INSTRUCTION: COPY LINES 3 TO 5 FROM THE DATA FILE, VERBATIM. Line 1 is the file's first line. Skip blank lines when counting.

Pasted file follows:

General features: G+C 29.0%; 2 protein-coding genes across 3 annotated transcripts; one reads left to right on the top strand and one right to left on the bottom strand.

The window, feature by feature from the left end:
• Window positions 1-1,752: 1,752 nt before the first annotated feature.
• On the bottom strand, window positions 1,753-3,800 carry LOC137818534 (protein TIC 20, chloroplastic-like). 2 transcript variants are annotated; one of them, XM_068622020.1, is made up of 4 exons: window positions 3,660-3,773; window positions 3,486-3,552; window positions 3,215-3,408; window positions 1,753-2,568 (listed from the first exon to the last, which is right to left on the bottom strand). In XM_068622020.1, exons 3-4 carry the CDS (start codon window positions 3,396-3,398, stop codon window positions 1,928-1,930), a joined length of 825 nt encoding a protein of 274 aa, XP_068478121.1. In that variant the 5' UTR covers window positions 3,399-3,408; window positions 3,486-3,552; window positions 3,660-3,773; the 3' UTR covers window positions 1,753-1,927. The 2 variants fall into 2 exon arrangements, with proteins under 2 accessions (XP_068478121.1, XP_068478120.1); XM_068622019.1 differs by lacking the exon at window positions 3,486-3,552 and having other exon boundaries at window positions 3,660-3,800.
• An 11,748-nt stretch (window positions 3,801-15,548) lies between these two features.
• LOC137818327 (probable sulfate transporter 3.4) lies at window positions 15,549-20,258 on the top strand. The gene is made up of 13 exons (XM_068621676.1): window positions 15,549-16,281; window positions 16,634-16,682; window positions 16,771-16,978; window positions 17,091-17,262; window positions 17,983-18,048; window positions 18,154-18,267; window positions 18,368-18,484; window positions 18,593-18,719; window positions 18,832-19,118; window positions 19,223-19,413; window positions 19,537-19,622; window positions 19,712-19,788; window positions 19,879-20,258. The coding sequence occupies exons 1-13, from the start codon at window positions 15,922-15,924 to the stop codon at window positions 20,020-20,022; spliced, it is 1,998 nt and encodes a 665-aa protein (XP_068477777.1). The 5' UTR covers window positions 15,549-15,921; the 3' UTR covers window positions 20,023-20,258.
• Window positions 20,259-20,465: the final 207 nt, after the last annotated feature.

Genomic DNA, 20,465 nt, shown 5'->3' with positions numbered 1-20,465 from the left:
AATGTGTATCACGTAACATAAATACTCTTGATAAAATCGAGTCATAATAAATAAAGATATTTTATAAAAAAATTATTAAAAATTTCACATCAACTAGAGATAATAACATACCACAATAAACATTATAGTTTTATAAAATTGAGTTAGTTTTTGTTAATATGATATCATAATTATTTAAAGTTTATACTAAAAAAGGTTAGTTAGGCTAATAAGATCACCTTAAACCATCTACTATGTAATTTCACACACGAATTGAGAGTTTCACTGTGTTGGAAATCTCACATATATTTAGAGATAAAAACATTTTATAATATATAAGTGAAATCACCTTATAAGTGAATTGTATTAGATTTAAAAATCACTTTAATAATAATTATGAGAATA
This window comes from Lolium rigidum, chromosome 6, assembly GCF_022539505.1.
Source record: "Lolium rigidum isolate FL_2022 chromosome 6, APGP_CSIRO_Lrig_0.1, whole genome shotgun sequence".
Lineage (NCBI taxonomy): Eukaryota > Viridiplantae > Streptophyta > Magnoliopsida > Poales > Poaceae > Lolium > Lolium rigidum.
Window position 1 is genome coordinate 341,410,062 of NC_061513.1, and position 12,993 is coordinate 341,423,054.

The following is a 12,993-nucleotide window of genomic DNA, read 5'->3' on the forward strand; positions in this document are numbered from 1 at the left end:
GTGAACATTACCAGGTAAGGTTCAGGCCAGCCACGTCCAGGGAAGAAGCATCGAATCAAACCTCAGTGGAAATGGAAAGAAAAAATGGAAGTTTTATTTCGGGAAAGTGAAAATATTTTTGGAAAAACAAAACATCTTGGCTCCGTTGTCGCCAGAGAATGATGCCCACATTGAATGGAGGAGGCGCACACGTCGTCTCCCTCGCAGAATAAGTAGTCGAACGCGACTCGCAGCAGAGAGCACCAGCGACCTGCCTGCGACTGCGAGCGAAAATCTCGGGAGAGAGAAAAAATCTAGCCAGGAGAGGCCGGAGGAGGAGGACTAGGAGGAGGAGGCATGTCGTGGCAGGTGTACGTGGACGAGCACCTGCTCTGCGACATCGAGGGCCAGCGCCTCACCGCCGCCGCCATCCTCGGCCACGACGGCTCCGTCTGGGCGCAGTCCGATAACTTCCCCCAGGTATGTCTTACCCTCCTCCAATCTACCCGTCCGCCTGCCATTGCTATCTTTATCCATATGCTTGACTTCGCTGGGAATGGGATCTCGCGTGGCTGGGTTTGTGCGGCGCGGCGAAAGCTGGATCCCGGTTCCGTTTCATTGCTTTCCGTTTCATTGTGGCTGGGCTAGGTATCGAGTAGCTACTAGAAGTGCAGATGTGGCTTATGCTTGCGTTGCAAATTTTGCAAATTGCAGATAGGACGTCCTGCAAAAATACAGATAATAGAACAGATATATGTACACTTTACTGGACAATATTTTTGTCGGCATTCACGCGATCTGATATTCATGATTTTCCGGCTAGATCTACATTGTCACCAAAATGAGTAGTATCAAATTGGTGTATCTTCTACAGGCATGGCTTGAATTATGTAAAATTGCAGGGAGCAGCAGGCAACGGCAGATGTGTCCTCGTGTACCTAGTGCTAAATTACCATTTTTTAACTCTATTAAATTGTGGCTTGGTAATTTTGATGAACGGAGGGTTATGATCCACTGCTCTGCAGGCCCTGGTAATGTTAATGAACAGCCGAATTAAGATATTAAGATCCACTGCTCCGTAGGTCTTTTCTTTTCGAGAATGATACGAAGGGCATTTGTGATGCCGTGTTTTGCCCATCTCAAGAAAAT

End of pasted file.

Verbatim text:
• Window positions 1-1,752: 1,752 nt before the first annotated feature.
• On the bottom strand, window positions 1,753-3,800 carry LOC137818534 (protein TIC 20, chloroplastic-like). 2 transcript variants are annotated; one of them, XM_068622020.1, is made up of 4 exons: window positions 3,660-3,773; window positions 3,486-3,552; window positions 3,215-3,408; window positions 1,753-2,568 (listed from the first exon to the last, which is right to left on the bottom strand). In XM_068622020.1, exons 3-4 carry the CDS (start codon window positions 3,396-3,398, stop codon window positions 1,928-1,930), a joined length of 825 nt encoding a protein of 274 aa, XP_068478121.1. In that variant the 5' UTR covers window positions 3,399-3,408; window positions 3,486-3,552; window positions 3,660-3,773; the 3' UTR covers window positions 1,753-1,927. The 2 variants fall into 2 exon arrangements, with proteins under 2 accessions (XP_068478121.1, XP_068478120.1); XM_068622019.1 differs by lacking the exon at window positions 3,486-3,552 and having other exon boundaries at window positions 3,660-3,800.
• An 11,748-nt stretch (window positions 3,801-15,548) lies between these two features.